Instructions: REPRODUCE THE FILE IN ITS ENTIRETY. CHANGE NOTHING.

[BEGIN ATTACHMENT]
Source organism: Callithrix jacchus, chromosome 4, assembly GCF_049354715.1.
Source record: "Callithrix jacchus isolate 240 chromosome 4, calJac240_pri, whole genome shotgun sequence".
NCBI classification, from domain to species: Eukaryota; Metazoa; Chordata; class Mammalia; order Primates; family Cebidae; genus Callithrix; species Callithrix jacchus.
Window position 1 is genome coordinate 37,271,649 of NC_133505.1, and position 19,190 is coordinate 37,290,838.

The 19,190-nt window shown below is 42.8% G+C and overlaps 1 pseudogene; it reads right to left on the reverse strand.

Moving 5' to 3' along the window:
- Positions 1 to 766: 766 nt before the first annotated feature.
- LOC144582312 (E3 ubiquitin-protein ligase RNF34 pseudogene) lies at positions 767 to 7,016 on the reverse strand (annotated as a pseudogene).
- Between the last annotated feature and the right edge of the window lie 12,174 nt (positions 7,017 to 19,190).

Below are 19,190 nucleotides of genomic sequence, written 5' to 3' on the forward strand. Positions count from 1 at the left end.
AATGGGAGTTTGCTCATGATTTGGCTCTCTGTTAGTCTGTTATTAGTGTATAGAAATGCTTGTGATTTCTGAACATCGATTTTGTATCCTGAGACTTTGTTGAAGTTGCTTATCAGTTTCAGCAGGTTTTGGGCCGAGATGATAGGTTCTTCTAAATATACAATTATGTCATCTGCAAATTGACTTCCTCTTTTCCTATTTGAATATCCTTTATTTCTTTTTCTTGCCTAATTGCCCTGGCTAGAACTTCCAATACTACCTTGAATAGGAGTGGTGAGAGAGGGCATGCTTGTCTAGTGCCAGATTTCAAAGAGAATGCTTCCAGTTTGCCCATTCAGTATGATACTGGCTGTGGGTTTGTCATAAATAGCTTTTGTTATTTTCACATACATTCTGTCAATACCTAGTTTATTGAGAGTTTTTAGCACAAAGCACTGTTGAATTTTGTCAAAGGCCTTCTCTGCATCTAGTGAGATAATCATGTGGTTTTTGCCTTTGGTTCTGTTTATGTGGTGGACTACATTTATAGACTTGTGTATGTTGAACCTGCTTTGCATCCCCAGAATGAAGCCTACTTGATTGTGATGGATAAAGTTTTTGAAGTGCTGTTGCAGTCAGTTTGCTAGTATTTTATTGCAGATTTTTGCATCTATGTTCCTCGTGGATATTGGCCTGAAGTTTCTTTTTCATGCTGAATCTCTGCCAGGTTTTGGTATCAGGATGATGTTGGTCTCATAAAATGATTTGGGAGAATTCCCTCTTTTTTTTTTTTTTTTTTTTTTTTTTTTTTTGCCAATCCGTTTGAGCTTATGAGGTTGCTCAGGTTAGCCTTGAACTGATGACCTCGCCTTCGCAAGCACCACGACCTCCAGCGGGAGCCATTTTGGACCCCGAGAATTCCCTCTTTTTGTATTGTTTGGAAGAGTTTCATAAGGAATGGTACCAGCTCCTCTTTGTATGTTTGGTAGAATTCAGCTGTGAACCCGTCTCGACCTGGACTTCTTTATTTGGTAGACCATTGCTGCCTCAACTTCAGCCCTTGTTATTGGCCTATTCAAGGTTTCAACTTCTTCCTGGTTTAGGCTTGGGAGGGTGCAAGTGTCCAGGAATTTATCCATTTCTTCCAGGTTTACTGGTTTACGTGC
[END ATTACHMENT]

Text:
Source organism: Callithrix jacchus, chromosome 4, assembly GCF_049354715.1.
Source record: "Callithrix jacchus isolate 240 chromosome 4, calJac240_pri, whole genome shotgun sequence".
NCBI classification, from domain to species: Eukaryota; Metazoa; Chordata; class Mammalia; order Primates; family Cebidae; genus Callithrix; species Callithrix jacchus.
Window position 1 is genome coordinate 37,271,649 of NC_133505.1, and position 19,190 is coordinate 37,290,838.

The 19,190-nt window shown below is 42.8% G+C and overlaps 1 pseudogene; it reads right to left on the reverse strand.

Moving 5' to 3' along the window:
- Positions 1 to 766: 766 nt before the first annotated feature.
- LOC144582312 (E3 ubiquitin-protein ligase RNF34 pseudogene) lies at positions 767 to 7,016 on the reverse strand (annotated as a pseudogene).
- Between the last annotated feature and the right edge of the window lie 12,174 nt (positions 7,017 to 19,190).

Below are 19,190 nucleotides of genomic sequence, written 5' to 3' on the forward strand. Positions count from 1 at the left end.
AATGGGAGTTTGCTCATGATTTGGCTCTCTGTTAGTCTGTTATTAGTGTATAGAAATGCTTGTGATTTCTGAACATCGATTTTGTATCCTGAGACTTTGTTGAAGTTGCTTATCAGTTTCAGCAGGTTTTGGGCCGAGATGATAGGTTCTTCTAAATATACAATTATGTCATCTGCAAATTGACTTCCTCTTTTCCTATTTGAATATCCTTTATTTCTTTTTCTTGCCTAATTGCCCTGGCTAGAACTTCCAATACTACCTTGAATAGGAGTGGTGAGAGAGGGCATGCTTGTCTAGTGCCAGATTTCAAAGAGAATGCTTCCAGTTTGCCCATTCAGTATGATACTGGCTGTGGGTTTGTCATAAATAGCTTTTGTTATTTTCACATACATTCTGTCAATACCTAGTTTATTGAGAGTTTTTAGCACAAAGCACTGTTGAATTTTGTCAAAGGCCTTCTCTGCATCTAGTGAGATAATCATGTGGTTTTTGCCTTTGGTTCTGTTTATGTGGTGGACTACATTTATAGACTTGTGTATGTTGAACCTGCTTTGCATCCCCAGAATGAAGCCTACTTGATTGTGATGGATAAAGTTTTTGAAGTGCTGTTGCAGTCAGTTTGCTAGTATTTTATTGCAGATTTTTGCATCTATGTTCCTCGTGGATATTGGCCTGAAGTTTCTTTTTCATGCTGAATCTCTGCCAGGTTTTGGTATCAGGATGATGTTGGTCTCATAAAATGATTTGGGAGAATTCCCTCTTTTTTTTTTTTTTTTTTTTTTTTTTTTTTTGCCAATCCGTTTGAGCTTATGAGGTTGCTCAGGTTAGCCTTGAACTGATGACCTCGCCTTCGCAAGCACCACGACCTCCAGCGGGAGCCATTTTGGACCCCGAGAATTCCCTCTTTTTGTATTGTTTGGAAGAGTTTCATAAGGAATGGTACCAGCTCCTCTTTGTATGTTTGGTAGAATTCAGCTGTGAACCCGTCTCGACCTGGACTTCTTTATTTGGTAGACCATTGCTGCCTCAACTTCAGCCCTTGTTATTGGCCTATTCAAGGTTTCAACTTCTTCCTGGTTTAGGCTTGGGAGGGTGCAAGTGTCCAGGAATTTATCCATTTCTTCCAGGTTTACTGGTTTACGTGC